Blend 2 cups of watermelon until it’s smooth before pouring the mixture into a bowl or container that’s freezer-safe.
Step 2: Add remaining ingredients and mix well
Add the remaining watermelon, cucumber, blueberries and mint and mix well. Next, add water to the mixture till the bowl is filled to the brim.
Step 3: Freeze the mixture
Cover and freeze the mixture for 2 to 3 hours and serve the refreshing treat to your furry companion!
You may serve the treat chilled instead of frozen if your dog is in need of a quick, cool drink after being out in the hot weather!
Other Fruits to Offer Your Dog
Apples are highly nutritious and contain vitamin A, vitamin C and fibre, all of which are beneficial for your canine friend. Since the fruit has low fat content, it’s an ideal snack, especially for older dogs.
However, do ensure that the seeds and core are removed before feeding it to your furiend!
Bananas are a good treat for dogs as they contain nutrients such as potassium, vitamins, biotin, fibre and copper. However, due to the high sugar content, this fruit should only be fed occasionally and in moderation.
Blueberries are antioxidant-rich superfoods that prevent cell damage. In addition, they’re also high in fibre and phytochemicals (which help in cancer prevention).
Cantaloupe is a nutrient-dense fruit that’s low in calories and high in fibre. As such, it’s a healthy treat for your furiend.
However, the fruit is also high in sugar so it should be consumed in moderation, especially for diabetic or overweight dogs.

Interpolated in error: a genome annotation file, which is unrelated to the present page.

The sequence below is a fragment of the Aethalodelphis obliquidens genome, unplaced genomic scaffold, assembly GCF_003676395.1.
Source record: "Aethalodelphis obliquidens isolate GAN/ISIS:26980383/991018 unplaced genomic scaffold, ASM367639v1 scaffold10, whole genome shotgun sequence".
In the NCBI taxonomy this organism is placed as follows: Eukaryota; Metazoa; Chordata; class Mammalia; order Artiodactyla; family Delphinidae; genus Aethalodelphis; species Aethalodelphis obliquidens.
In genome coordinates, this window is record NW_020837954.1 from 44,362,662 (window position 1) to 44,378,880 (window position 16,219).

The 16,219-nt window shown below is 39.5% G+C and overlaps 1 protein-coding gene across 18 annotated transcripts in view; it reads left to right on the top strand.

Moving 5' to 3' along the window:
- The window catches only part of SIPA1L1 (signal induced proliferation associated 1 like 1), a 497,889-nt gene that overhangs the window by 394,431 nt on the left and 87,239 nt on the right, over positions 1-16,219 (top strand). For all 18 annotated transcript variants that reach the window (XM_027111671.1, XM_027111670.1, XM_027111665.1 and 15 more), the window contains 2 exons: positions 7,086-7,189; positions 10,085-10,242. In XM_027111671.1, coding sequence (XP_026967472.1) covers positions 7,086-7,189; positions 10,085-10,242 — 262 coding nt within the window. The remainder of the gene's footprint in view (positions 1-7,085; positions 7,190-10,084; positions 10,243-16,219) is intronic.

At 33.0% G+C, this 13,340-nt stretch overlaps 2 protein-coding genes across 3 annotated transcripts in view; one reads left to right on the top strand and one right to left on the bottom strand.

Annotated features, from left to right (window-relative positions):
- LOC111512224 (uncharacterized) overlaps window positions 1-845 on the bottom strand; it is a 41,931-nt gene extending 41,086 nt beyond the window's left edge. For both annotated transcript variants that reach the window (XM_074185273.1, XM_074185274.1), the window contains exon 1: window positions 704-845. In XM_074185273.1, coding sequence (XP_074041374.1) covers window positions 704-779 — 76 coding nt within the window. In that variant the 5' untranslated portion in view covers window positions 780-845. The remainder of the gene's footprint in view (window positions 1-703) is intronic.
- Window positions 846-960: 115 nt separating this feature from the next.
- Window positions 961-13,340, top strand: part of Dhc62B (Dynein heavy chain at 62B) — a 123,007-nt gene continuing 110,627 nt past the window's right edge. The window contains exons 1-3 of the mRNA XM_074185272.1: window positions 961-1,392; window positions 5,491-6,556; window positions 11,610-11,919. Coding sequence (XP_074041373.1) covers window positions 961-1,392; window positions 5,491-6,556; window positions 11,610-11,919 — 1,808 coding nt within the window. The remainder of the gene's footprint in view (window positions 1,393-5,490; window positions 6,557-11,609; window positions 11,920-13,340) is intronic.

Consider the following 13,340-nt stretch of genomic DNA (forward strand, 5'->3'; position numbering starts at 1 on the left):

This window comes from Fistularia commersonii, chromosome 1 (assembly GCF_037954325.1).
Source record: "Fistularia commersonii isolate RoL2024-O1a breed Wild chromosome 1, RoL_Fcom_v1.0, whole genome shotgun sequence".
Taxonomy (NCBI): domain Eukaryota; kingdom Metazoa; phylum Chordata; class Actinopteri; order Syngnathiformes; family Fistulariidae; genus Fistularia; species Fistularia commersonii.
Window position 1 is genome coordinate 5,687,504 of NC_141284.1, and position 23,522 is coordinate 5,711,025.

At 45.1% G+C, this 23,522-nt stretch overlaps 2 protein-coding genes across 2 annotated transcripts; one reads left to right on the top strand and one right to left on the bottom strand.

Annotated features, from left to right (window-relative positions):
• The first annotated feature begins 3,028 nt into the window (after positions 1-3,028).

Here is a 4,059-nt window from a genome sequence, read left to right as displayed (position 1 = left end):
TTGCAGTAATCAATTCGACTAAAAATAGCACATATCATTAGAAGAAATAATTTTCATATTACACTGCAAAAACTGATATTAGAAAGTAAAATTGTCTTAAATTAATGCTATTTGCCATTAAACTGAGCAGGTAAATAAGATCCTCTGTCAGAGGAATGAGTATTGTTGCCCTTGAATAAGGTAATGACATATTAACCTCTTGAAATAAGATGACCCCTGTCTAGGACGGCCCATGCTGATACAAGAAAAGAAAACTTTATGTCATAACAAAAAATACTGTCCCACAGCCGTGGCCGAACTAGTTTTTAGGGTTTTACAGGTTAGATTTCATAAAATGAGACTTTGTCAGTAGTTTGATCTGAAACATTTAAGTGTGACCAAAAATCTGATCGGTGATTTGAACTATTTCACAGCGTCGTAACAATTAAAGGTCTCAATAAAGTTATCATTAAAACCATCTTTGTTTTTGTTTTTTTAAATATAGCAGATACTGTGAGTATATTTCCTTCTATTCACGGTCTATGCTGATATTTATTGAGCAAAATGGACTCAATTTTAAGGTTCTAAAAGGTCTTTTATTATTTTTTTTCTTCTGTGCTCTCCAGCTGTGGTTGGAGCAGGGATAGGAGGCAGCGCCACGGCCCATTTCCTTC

Peaches are packed with nutrients such as vitamin A and fibre, and can even help to reduce infections in dogs. Do remember to remove the pit before feeding it to your furiend as it can lead to cyanide poisoning if consumed.
Avoid feeding your dog canned peaches as they contain syrups that are high in sugar.
Strawberries are safe for dogs to consume. They’re a good source of fibre and vitamin C and contain an enzyme that’s able to whiten your dog’s teeth.
Fruits to avoid feeding your dog
Although certain fruits make healthy treats for your furiend, others may pose a health risk to them and should be avoided. Such fruits include:
Frequently Asked Questions
How often can dogs eat watermelon?
Although this fruit is a good source of nutrients, it contains sugar and can lead to various health problems if not consumed in moderation. Thus, Dr. Ochoa (DVM) advises that watermelons should only be fed to your dog once a week.
Is too much watermelon bad for dogs?
Consuming too much watermelon can be bad for dogs as it can cause diarrhoea or an upset stomach. In addition, too much sugar can lead to obesity, diabetes and stomach and dental issues in your canine friend.
Is watermelon high in sugar content?
Watermelon has a relatively low sugar content, with each bite containing approximately 92% water and 6% sugar. However, it should still be offered in moderation as overconsumption can lead to high sugar levels.
Watermelon — A Healthy Treat For Your Dog
Watermelon is full of nutrients and vitamins and is a great source of water for your furiend! If it’s his first time trying the fruit, you can introduce it in tiny quantities to ensure that it’s suitable for his digestive system.
Otherwise, this fruit is a great, refreshing treat that your dog is sure to enjoy, especially in the hot summer months!